Handling the Volume of Mail - 1914-1918
Written by Pam Preedy.
In the first half of the 20th century the Royal Mail and the Post Office counter service, which provided essential services such as dealing with stamps, and paying the old age pensions, were all incorporated and came under the title of the General Post Office.
Even before the First World War, the Post Office employed over 250,000 people, handling 5.9 billion items of post. At that time there were up to four deliveries a day. A letter posted in the morning could expect to get a reply in the post that same evening. In rural areas, there were up to twelve deliveries a day. It was the way people kept in touch – no mobile phones!
During the First World War World, with the wholesale mobilisation of soldiers from the Reserves and Territorials to swell the ranks of the army, together with enthusiastic volunteering of young men, by the end of 1914, 1,186,337 men had enlisted, including a total of 28,000 postal staff. Conscription was introduced in January 1916. Between 1916 and 1918, the British army alone numbered over two million men. We cannot forget the sailors and airmen who were also a long way from home.
During the war the postal office service was the key to maintaining communications between families and their menfolk fighting at the fronts and in all parts of the world, including prisoner of war camps and ships. Sending and receiving letters was one of the ways of keeping up morale at home and abroad. At the same time the Post Office also had to cope with preserving important military and administrative communications. One can scarcely imagine the magnitude of the task.
To cope with this enormous volume of letters and parcels a vast temporary wooden sorting office was built covering five acres or more of Regent’s Park – the London Home Depot. This was the sorting office for all the mail bound for the troops everywhere including the Western Front. With so many men away, 2,500 mostly women were employed in the Home Depot. They handled two billion letters and 114 million parcels in total. Four deliveries a day became a distant memory. Deliveries by road were reduced to conserve fuel and travelling Post Offices on trains and seabound mail were likewise reduced, the latter in an effort to avoid torpedoes and mines. Apart from official post, letters and parcels carrying food and essential supplies such as socks, travelled across land and sea to reach servicemen all over the world, wherever the men were fighting. They brought good news, exciting adventures from men in distant countries, sometimes on leave enjoying a little sightseeing, and bad news of men taken prisoner, wounded or taken ill, or leave cancelled. The most dreaded sight at home during the war was the telegraph boy cycling up the road knowing that he was likely to be bringing news of a death; husband, son, or father. There could have been few roads in Bromley or Orpington that escaped this death knell.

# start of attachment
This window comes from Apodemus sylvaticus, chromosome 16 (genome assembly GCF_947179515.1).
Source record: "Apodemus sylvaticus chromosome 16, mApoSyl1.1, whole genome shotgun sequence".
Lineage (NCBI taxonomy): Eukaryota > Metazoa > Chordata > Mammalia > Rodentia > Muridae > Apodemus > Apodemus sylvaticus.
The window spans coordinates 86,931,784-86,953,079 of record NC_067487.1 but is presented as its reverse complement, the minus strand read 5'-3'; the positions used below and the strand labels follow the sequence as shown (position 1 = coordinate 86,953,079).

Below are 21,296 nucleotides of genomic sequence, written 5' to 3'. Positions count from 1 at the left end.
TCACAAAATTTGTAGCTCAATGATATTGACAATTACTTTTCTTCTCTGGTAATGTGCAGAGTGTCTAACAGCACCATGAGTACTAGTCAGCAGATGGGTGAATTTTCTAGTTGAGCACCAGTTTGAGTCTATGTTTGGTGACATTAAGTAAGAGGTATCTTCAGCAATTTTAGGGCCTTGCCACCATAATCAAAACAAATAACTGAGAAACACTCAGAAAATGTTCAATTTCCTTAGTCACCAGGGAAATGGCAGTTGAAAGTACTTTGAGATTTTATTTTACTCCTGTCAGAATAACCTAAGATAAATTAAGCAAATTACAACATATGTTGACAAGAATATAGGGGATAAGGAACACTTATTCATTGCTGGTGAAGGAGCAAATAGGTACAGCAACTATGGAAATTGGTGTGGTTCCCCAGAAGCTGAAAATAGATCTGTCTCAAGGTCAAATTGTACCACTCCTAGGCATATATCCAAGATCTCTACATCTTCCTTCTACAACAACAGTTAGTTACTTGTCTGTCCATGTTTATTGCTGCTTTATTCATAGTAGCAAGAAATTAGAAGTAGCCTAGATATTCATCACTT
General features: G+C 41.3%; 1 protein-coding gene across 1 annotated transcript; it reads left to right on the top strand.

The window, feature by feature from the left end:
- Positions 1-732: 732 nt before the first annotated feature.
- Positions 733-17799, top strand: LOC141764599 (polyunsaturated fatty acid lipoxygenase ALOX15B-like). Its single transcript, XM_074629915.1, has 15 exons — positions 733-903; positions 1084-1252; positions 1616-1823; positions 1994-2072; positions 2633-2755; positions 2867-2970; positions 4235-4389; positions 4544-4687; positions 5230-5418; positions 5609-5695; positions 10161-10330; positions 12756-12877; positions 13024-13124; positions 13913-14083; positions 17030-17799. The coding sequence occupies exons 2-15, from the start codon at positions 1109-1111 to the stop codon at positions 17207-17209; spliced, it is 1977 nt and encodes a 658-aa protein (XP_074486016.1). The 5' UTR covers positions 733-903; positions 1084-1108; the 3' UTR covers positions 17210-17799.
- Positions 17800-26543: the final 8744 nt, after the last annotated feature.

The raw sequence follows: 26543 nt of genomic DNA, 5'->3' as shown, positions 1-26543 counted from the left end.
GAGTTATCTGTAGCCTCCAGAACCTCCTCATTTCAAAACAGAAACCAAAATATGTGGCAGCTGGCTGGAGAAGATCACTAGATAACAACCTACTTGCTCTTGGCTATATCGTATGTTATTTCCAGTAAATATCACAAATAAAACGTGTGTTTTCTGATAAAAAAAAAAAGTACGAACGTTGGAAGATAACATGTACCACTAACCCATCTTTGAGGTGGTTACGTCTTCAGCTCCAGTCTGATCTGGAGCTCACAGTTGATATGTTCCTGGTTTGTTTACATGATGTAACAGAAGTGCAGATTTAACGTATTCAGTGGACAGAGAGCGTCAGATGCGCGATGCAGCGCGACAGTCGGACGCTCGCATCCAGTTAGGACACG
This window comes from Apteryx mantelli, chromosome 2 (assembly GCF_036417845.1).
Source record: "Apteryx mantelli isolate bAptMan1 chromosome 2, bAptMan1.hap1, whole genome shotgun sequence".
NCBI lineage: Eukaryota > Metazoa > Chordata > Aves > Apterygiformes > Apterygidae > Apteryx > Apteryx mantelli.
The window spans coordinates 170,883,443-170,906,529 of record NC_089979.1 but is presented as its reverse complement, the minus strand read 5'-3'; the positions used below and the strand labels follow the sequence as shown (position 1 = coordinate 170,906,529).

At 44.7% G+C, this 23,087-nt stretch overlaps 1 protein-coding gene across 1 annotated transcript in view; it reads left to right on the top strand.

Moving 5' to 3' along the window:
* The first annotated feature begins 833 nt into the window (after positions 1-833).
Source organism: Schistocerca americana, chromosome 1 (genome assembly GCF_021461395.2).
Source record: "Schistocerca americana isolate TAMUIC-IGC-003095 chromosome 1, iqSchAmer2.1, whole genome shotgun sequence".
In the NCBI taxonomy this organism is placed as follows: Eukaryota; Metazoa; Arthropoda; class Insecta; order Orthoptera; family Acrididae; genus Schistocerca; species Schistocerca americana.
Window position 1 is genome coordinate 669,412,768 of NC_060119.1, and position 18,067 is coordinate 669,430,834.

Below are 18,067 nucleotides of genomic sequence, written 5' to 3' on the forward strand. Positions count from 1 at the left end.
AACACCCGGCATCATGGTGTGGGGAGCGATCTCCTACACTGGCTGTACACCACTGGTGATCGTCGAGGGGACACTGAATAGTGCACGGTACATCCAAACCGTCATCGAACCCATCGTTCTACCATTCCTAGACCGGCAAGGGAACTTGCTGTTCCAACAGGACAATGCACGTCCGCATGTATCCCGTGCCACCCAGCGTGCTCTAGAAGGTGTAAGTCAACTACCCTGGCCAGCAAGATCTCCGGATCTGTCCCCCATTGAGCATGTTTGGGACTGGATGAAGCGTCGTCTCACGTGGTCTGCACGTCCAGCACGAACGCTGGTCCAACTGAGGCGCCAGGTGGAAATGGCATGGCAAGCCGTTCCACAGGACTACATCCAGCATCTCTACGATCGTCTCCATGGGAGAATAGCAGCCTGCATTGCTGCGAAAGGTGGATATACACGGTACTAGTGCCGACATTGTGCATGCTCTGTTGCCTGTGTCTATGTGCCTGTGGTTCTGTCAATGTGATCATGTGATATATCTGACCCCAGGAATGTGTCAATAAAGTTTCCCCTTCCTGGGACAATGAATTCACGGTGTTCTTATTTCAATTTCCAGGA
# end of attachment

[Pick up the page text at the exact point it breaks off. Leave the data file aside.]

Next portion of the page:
Post for the Western Front was sent via Le Havre, Boulogne or Calais to forward post rooms close to the front line and most reached the Front within two days; occasionally the post arrived at locations before the Army got there. 19,000 bags of mail crossed the Channel every day. For the soldiers, the arrival of the mail from England in the evening was the highlight of the day.
Letters home were censored, either by the writer’s unit, at the channel port or in Regent’s Park, where 350,000 letters were dealt with each day. Censorship could be evaded however by one soldier asking a soldier going on leave to post a letter in England. Some were able to send coded messages home, agreed while at home in England. Censors had to decipher codes and discover invisible writing in 130 languages. Each examiner read on average 110 private letters a day and the average number of letters censored in a day was 375,517. Three quarters of the staff were women who were found to have a wonderful memory for detail and could recognise peculiarities in handwriting and expression. A group to censor parcels was housed in Regent’s Park.
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Originally published in Life in Bromley magazine (Issue 4, June 2022)